Biochemistry is the study of the basic biological and chemical processes that occur in all living systems. It is an area suited to students who enjoy science and math and who may be considering a career as a research scientist. A biochemistry degree is solid preparation for advanced degree science programs and for careers in medicine, biology, chemistry, or dentistry. In addition to offering a core of course work in biochemistry, this field is interdisciplinary and also involves the study of biology, chemistry, physics, mathematics, and computer science.
Why Study at Iowa?
Iowa’s biochemistry program focuses on individual students. It is designed to develop creative researchers, effective physicians and other health professionals, and excellent teachers. The major has a strong liberal arts emphasis, which provides a broad-based foundation for careers and advanced study.
Biochemistry students study with research-oriented faculty who make themselves available for informal meetings with their students, often without an appointment. You will have access to the department's research facilities. You'll also be able to join the Biochemistry Undergraduate Majors Club, where you can learn about biochemistry careers and graduate study.
The Department of Biochemistry is one of the basic science departments of the university's Carver College of Medicine. Its faculty are internationally known. They supervise research in biochemistry; molecular, cellular, developmental, computational, and structural biology; and model system genetics. Their research is supported by agencies such as the National Institutes of Health, the National Science Foundation, the American Heart Association, and the American Cancer Society.
Iowa offers a Bachelor of Arts (BA) or a Bachelor of Science (BS) degree in biochemistry. About 200 students major in biochemistry.
The BA degree provides a rigorous education in biochemical concepts and practice in the laboratory while allowing the flexibility to specialize in additional disciplines or obtain clinical volunteer experience. The BA degree in biochemistry is intended for most students, including those with pre-medicine, pre-pharmacy, pre-dental and other pre-health professional majors and for students with double majors.
The BS degree is intended primarily for students planning a career in research, including those with a long-term goal of attending graduate school (MS, PhD, MD/PhD) or obtaining a job as a research technician.
All BA and BS students take the following courses:
- Foundations of Biology and Diversity of Form and Function
- Principles of Chemistry I–II
- Organic Chemistry I–II
- Organic Chemistry Lab
- Calculus I–II
- Physics I–II
- Biochemistry and Molecular Biology I–II
- Experimental Biochemistry
- Advanced science electives (BA students take two courses, BS students take three)
- Physical chemistry or biophysical chemistry (BA students take one course, BS students take two)
Students in the BS program also take:
- Technical Communication in Biochemistry
- A research and independent study course or lab-intensive advanced science courses
Many students in the biochemistry program engage in one-on-one lab research, and majors are encouraged to do lab research in biochemical areas of interest. Interested students can become affiliated with one of the department's active research laboratories early in the curriculum by taking independent study or honors courses.
In addition to work required for the major, you'll take courses in other disciplines, including related sciences. Biochemisry majors also can take courses in any of the departments at the university, including business, psychology, engineering, or journalism.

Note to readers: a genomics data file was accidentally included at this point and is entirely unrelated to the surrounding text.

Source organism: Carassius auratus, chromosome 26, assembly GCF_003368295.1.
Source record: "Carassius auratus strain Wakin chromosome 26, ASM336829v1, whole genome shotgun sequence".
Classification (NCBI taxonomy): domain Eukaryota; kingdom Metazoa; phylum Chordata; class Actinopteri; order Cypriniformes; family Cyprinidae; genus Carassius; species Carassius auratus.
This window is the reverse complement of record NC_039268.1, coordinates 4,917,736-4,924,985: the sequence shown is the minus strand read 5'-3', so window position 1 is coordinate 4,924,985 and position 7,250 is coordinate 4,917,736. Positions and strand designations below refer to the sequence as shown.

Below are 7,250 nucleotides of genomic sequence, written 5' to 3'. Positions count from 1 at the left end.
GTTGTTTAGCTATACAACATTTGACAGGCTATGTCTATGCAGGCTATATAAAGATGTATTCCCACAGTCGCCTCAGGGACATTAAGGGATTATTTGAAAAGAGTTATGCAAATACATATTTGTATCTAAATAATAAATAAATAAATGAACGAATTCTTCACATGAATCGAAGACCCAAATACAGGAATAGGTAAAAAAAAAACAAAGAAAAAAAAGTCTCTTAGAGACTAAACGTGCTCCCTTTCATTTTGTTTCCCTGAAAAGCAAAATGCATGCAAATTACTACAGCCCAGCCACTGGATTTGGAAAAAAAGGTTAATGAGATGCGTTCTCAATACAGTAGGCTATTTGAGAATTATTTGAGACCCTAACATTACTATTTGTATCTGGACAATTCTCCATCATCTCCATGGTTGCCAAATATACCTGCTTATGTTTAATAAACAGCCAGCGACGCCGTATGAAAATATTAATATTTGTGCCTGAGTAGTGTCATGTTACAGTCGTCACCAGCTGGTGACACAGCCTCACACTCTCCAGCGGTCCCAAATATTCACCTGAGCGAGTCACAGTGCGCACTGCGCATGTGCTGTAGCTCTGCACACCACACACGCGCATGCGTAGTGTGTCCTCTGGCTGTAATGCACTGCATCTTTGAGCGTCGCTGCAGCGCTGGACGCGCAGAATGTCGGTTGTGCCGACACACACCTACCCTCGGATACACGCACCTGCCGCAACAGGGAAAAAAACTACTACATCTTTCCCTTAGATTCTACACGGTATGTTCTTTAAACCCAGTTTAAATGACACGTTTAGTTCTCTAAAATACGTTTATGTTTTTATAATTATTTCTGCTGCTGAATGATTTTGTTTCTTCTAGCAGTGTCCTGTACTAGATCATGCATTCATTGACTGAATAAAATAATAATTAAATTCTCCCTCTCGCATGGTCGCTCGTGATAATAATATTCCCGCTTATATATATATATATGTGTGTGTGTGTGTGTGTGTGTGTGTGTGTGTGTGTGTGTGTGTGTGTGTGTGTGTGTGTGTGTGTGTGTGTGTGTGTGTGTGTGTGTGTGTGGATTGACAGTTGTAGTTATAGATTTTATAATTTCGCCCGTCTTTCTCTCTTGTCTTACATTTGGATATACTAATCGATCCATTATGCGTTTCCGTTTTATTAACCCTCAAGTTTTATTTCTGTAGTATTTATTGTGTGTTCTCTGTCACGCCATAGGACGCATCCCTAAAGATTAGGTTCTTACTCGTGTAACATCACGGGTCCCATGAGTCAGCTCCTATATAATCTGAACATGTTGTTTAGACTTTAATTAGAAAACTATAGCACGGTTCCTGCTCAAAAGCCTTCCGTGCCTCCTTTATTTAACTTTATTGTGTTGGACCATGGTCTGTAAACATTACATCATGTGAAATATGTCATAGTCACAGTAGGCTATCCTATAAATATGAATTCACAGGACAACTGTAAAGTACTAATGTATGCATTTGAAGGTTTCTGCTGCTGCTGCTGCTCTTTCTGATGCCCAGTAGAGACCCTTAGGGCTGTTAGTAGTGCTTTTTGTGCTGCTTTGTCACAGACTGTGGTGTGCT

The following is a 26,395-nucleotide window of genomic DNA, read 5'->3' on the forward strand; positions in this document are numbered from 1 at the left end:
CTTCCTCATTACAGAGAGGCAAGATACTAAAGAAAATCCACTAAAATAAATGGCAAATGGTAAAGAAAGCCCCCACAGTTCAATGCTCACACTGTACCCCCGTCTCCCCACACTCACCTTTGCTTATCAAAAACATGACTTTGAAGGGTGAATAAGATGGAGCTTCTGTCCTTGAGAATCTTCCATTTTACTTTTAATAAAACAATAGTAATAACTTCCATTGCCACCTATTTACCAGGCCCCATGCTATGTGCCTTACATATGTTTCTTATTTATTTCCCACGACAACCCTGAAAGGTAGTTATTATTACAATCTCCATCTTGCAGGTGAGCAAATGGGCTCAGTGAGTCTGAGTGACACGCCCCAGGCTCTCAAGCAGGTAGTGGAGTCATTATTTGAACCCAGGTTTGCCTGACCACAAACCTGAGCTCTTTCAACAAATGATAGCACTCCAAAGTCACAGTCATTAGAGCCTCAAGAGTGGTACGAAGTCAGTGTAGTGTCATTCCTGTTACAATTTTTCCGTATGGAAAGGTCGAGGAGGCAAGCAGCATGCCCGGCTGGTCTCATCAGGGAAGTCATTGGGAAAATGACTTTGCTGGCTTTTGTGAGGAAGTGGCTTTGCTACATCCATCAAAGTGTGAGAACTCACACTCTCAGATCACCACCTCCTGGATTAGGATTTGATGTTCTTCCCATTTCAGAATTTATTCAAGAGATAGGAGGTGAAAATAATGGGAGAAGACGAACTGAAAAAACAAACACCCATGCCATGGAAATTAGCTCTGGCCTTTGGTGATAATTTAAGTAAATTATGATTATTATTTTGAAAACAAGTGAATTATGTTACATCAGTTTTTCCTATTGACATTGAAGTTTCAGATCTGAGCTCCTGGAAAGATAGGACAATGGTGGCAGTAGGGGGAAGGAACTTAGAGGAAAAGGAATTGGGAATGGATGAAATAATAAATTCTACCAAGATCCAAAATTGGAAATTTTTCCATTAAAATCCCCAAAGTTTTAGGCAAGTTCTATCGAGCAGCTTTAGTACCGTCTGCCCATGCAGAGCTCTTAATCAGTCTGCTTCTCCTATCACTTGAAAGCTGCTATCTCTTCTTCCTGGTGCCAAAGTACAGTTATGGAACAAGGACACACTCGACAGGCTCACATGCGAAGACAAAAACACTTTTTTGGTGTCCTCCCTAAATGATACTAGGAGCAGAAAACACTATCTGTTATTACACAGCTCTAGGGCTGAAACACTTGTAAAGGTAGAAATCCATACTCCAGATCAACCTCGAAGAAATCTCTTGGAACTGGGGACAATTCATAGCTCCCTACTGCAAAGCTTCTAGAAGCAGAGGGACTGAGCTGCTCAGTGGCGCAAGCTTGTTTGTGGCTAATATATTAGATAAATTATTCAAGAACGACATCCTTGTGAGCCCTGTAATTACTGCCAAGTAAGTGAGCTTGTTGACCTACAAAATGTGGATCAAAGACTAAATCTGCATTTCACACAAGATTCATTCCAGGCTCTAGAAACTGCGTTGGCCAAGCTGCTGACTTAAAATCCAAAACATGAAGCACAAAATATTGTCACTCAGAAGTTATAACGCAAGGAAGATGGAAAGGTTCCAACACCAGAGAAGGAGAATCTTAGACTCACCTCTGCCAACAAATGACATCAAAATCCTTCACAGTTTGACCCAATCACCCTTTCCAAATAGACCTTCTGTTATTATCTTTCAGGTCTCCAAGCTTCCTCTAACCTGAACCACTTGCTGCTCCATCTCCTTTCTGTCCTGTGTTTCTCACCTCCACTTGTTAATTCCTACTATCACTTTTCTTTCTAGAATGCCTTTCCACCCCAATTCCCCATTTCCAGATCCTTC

See Biochemistry in the UI General Catalog to learn more about these degree programs and graduating with honors.
Students interested in this major must meet the requirements for admission to the College of Liberal Arts and Sciences.
Admission Requirements Tabs
Living-Learning Communities in the residence halls that may be of interest to biochemistry majors include Health Sciences,Honors Research Opportunities in the Natural/Life Sciences, or Women in Science and Engineering.
Biochemistry students are encouraged to apply for internships in industry to gain additional research experience and become familiar with the industrial research setting. Students also can apply for part-time jobs in the biochemistry department, where they assist in ongoing research projects.
Faculty, Facilities, and Resources
The Department of Biochemistry is housed primarily in the Bowen Science Building and the Medical Education Research Facility. It has 25 well-equipped research laboratories, a reading room, state-of-the-art instrumentation, Biochemistry Stores, the Heath conference room and other conference rooms, as well as access to many Carver College of Medicine core facilities.
Iowa graduates have job placement rates ranging from 86-100 percent, depending on their area of study, and our Pomerantz Career Center offers multiple resources to help students find internships and jobs.
Iowa's biochemistry program offers solid preparation for careers in medicine, biology, chemistry, dentistry, research, or related sciences. About one-third of biochemistry majors go on to study medicine; others enter graduate programs, professional degree programs, such as dentistry, or find jobs in industry and research.
Biochemists with advanced degrees work in teaching and research. They also pursue administrative careers at universities, medical schools, hospitals, government laboratories, private research agencies, biotechnology companies, and in food, drug, cosmetics, chemistry, petroleum, and other industries.
Apply to the College of Liberal Arts and Sciences declaring biochemistry as your major.